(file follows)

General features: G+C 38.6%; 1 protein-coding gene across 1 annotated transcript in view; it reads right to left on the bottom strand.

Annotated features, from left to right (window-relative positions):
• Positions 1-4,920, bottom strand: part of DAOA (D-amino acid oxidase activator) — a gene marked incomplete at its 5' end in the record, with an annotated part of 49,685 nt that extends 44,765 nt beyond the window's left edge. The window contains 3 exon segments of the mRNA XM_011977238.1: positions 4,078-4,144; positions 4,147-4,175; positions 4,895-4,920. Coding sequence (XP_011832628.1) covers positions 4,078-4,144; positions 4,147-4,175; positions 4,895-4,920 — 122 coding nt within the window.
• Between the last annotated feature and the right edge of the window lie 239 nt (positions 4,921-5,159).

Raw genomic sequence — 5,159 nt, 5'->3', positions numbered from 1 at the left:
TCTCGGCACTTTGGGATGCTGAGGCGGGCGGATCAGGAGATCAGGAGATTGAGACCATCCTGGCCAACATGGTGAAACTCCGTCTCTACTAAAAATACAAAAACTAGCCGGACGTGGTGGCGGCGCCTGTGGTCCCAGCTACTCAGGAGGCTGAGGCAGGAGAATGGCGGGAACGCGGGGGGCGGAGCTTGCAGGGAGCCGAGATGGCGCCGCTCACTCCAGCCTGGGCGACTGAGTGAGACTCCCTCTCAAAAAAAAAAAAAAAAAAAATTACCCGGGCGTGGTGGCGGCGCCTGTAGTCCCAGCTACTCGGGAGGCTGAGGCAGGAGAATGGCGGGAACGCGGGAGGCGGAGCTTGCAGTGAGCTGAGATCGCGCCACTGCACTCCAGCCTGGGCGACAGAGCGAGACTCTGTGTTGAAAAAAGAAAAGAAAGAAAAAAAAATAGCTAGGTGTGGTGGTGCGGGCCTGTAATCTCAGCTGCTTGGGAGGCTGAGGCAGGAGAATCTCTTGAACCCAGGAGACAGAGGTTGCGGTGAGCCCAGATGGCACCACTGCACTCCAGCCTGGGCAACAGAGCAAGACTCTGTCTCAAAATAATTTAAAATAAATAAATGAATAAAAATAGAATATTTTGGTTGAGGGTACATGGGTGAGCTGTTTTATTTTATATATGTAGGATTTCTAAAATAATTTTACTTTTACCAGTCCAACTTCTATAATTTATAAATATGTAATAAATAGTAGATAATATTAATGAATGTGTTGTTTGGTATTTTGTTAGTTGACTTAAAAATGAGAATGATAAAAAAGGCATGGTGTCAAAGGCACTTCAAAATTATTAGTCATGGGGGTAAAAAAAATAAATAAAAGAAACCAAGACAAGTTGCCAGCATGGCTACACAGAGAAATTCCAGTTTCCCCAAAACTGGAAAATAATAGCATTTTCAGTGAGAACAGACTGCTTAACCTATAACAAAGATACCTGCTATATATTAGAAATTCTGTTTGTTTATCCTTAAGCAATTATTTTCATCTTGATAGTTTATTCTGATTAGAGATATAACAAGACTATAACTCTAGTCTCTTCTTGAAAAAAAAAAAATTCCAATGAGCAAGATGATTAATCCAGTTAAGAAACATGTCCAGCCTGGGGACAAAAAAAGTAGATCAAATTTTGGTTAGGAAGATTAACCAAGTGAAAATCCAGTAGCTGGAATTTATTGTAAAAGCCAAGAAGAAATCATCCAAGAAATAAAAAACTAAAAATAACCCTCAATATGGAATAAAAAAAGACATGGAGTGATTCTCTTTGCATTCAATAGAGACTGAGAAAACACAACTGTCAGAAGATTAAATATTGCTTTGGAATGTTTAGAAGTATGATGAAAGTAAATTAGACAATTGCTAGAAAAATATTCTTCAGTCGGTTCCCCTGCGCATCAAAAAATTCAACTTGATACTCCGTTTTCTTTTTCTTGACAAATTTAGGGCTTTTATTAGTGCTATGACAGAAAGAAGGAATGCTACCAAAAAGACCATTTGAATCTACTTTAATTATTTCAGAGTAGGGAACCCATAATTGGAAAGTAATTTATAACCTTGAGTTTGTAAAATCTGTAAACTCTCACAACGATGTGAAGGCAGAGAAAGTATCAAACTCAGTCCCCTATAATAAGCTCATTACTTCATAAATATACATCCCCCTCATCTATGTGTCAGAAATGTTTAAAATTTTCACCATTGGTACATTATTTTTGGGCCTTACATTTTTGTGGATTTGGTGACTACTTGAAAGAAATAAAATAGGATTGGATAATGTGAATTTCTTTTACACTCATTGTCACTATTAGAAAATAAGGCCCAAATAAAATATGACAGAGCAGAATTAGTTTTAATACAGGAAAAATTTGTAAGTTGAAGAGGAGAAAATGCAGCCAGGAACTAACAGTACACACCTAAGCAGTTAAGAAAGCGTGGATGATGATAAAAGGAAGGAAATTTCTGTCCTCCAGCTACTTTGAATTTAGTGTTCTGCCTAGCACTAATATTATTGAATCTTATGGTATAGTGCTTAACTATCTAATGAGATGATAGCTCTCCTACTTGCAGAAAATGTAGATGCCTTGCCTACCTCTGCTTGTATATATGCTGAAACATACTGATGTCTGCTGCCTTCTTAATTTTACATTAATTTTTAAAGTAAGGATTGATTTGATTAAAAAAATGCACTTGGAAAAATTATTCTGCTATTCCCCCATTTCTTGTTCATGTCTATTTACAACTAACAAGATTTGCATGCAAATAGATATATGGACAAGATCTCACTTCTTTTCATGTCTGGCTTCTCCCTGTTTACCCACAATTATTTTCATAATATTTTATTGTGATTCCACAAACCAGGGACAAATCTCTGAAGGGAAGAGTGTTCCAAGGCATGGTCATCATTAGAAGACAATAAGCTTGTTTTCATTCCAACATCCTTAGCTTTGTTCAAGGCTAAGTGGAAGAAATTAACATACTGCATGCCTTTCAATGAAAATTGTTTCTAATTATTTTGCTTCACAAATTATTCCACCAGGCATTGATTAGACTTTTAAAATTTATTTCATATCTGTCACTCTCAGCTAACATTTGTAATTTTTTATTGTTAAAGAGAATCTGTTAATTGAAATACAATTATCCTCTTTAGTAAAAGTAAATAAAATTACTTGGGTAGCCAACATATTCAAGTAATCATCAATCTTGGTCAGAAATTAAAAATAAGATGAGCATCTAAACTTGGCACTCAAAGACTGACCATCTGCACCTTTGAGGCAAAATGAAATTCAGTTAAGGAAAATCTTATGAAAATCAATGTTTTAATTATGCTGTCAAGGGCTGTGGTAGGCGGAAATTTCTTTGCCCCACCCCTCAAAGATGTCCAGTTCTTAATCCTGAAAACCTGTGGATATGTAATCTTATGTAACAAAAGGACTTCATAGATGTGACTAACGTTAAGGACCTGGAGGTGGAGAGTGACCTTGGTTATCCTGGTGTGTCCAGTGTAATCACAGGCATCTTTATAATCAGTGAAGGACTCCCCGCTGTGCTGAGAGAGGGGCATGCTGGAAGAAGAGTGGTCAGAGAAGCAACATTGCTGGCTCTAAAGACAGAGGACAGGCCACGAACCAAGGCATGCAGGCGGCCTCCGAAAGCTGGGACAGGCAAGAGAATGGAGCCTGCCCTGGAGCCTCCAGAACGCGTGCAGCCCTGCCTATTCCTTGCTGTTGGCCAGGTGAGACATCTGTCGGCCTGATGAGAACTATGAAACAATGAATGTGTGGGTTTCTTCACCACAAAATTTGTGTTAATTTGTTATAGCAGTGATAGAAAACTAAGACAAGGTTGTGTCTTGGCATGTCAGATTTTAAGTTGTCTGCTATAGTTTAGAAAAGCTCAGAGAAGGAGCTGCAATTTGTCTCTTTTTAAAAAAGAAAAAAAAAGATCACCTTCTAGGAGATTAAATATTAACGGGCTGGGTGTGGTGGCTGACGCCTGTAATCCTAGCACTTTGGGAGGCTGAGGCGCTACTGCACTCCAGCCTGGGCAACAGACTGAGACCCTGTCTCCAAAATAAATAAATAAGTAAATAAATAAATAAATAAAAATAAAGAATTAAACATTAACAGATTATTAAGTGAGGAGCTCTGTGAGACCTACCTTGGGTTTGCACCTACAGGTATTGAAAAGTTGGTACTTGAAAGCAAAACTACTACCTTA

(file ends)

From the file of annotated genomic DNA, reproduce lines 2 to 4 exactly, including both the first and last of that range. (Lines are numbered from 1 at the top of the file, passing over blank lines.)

Annotated features, from left to right (window-relative positions):
• Positions 1-4,920, bottom strand: part of DAOA (D-amino acid oxidase activator) — a gene marked incomplete at its 5' end in the record, with an annotated part of 49,685 nt that extends 44,765 nt beyond the window's left edge. The window contains 3 exon segments of the mRNA XM_011977238.1: positions 4,078-4,144; positions 4,147-4,175; positions 4,895-4,920. Coding sequence (XP_011832628.1) covers positions 4,078-4,144; positions 4,147-4,175; positions 4,895-4,920 — 122 coding nt within the window.
• Between the last annotated feature and the right edge of the window lie 239 nt (positions 4,921-5,159).